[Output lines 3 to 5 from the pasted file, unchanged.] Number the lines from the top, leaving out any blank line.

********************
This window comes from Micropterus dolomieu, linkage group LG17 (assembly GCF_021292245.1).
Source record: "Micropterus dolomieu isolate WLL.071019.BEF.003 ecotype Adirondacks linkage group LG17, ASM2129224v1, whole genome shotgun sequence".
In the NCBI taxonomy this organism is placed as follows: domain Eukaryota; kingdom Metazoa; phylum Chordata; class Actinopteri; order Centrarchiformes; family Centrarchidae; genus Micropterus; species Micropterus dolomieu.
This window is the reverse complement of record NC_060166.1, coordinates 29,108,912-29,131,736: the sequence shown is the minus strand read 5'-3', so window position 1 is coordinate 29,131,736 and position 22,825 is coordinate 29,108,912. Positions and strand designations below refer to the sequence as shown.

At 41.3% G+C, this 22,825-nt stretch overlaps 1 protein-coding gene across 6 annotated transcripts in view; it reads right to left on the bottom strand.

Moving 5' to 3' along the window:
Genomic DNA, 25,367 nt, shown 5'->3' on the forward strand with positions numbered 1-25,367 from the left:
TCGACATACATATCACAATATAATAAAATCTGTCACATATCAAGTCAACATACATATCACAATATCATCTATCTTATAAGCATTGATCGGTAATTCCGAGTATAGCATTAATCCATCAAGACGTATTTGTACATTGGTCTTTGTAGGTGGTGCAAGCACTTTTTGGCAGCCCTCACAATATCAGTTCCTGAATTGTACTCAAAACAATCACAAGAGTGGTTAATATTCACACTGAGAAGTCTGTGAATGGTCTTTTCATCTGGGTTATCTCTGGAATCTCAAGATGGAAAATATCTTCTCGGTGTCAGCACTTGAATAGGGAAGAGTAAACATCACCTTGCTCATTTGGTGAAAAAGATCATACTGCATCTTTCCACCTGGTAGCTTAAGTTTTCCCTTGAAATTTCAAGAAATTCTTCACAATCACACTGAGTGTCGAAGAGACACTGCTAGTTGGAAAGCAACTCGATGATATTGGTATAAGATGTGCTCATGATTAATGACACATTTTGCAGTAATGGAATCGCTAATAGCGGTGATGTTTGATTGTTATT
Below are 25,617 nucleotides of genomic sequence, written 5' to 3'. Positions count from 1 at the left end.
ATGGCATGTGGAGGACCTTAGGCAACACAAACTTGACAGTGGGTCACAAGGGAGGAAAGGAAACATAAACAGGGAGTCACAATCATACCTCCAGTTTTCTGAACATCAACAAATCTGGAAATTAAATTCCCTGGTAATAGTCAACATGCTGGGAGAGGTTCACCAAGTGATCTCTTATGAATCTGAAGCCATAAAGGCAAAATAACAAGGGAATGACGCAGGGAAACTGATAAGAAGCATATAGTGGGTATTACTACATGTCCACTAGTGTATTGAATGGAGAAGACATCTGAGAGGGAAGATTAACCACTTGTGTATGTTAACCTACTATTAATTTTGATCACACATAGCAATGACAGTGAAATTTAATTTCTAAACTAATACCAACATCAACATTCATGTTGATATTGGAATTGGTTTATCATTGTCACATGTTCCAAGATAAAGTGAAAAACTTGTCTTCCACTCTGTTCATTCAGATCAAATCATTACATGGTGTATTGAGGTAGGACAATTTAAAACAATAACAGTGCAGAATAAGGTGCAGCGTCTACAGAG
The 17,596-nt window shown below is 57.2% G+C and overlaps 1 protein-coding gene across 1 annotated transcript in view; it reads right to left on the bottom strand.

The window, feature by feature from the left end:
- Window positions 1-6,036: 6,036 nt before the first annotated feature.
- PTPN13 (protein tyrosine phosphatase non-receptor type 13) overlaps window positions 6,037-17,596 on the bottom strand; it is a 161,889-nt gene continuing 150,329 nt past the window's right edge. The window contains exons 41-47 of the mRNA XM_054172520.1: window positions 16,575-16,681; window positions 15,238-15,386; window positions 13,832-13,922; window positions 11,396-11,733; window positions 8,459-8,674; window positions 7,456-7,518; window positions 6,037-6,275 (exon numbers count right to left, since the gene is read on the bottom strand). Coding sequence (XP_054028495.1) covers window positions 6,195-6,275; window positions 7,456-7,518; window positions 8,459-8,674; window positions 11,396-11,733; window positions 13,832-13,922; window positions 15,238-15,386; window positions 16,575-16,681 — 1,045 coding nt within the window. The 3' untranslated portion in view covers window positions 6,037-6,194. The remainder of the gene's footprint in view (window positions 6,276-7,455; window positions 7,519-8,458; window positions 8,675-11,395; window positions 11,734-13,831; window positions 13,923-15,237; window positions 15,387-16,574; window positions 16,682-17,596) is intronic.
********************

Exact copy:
In the NCBI taxonomy this organism is placed as follows: domain Eukaryota; kingdom Metazoa; phylum Chordata; class Actinopteri; order Centrarchiformes; family Centrarchidae; genus Micropterus; species Micropterus dolomieu.
This window is the reverse complement of record NC_060166.1, coordinates 29,108,912-29,131,736: the sequence shown is the minus strand read 5'-3', so window position 1 is coordinate 29,131,736 and position 22,825 is coordinate 29,108,912. Positions and strand designations below refer to the sequence as shown.

At 41.3% G+C, this 22,825-nt stretch overlaps 1 protein-coding gene across 6 annotated transcripts in view; it reads right to left on the bottom strand.